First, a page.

* Graphic: World FX rates in 2019
(Adds analyst quotes; updates prices and news; changes dateline,
By Kate Duguid
NEW YORK, May 22 (Reuters) - The U.S. dollar held near a one-month
high on Wednesday amid heightened trade tensions between the United
States and China and ahead of the release of Federal Reserve meeting
minutes which may provide more clues on why the central bank stood pat
on interest rates earlier this month.
At its May 1 meeting, the Federal Open Market Committee kept
interest rates steady and signaled little appetite to adjust them any
time soon, taking note of strong jobs growth.
Still, the minutes may not add much to what the market has learned
from a slew of comments from Fed members this week.
In Hong Kong earlier Wednesday, James Bullard, president of the
Federal Reserve Bank of St. Louis, said further weakness in inflation
could prompt the Fed to cut rates, even if economic growth maintains
Bullard's comments echoed those made by other Fed members this
week, including the Chicago Fed's Charles Evans, also a voting member
of the FOMC.
"We expect the FOMC minutes from the May meeting to be rather
uneventful for the foreign exchange market, given the deluge of Fed
speak investors have received in recent sessions," said Stephen
Gallo, European head of foreign exchange strategy at BMO Capital
The minutes will not reflect a further ratcheting up of U.S.-China
trade tension since the meeting, which may also limit its impact on
Officials in the world's two largest economies dug in their heels
as tensions intensified since Washington last week blacklisted China's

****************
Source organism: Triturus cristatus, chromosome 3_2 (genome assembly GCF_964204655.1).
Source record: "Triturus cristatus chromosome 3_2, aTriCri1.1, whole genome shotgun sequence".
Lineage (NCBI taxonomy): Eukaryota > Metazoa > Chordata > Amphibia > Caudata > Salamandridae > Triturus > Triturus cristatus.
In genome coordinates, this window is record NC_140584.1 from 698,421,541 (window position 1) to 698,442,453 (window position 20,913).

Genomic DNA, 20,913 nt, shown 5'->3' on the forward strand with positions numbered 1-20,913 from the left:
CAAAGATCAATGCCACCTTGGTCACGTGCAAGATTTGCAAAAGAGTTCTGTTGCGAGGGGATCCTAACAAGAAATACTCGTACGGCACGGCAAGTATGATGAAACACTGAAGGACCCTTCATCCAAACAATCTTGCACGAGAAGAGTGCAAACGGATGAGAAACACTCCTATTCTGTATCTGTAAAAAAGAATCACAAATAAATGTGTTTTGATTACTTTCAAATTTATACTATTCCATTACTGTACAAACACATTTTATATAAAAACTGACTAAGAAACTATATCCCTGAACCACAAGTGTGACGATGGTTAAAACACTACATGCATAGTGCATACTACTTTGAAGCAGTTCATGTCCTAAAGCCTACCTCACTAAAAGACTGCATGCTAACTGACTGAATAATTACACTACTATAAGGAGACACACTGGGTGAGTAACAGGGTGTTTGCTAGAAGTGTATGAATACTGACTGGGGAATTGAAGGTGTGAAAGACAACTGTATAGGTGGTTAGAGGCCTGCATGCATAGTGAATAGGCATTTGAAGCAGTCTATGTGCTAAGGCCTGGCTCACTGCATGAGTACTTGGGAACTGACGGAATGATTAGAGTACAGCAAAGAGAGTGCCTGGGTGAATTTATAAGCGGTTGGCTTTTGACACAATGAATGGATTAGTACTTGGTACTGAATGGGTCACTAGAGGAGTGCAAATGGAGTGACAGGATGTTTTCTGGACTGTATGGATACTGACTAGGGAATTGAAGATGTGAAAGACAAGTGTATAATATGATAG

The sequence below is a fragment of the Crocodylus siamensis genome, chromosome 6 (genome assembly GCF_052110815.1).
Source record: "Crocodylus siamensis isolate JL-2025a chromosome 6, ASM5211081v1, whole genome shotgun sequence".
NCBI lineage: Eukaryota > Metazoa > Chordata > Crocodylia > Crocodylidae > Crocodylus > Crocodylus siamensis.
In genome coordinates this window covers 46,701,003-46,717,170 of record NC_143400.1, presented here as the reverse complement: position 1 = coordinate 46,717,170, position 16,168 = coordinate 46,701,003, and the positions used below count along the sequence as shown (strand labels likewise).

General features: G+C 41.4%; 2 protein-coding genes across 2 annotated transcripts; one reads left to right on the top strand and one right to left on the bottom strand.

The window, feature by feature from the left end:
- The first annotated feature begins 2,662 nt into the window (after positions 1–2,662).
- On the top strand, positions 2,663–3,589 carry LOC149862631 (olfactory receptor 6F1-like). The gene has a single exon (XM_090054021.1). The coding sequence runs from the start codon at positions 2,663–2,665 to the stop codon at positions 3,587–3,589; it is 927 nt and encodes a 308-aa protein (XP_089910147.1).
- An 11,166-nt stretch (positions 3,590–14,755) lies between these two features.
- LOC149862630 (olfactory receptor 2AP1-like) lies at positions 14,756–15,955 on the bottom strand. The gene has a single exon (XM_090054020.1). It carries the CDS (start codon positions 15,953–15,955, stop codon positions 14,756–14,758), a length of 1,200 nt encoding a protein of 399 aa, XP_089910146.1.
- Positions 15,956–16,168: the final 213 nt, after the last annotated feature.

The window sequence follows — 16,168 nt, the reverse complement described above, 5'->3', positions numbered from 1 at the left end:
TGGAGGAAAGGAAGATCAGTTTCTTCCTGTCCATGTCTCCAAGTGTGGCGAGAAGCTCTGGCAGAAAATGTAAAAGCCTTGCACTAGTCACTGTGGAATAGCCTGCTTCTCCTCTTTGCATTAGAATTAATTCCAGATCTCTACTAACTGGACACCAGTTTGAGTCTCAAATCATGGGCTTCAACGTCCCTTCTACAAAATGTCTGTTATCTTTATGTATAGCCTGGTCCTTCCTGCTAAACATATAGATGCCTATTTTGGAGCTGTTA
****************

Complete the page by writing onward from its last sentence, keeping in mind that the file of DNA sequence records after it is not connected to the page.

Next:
Huawei Technologies Co Ltd .
China must prepare for difficult times as the international
situation is increasingly complex, President Xi Jinping said in
comments on Wednesday.
"Everyone is digging in for a long fight," Brown
Brothers Harriman strategists said in a note.
Against a basket of rivals, the dollar was steady at 98.043 and
just shy of a one-month high of 98.134.
While investors in risky assets heaved a sigh of relief after the
United States eased trade restrictions on Huawei, the lack of a
significant breakthrough has kept them on edge.
Stronger safe-haven assets, namely the Japanese yen and Swiss
franc up 0.12% and 0.23% respectively, indicated lingering
Sterling was the only notable loser going into the North American
session down 0.57% to its lowest since Jan.4, and last at $1.263.
Political uncertainty in Britain deepened as Prime Minister
Theresa May's final attempt to seal a Brexit deal failed to win over
opposition lawmakers and many in her own party.
Elsewhere, the euro was steady at $1.116 before a speech by
European Central Bank chief Mario Draghi in Frankfurt.
(Reporting by Kate Duguid and Saikat Chatterjee; Editing by
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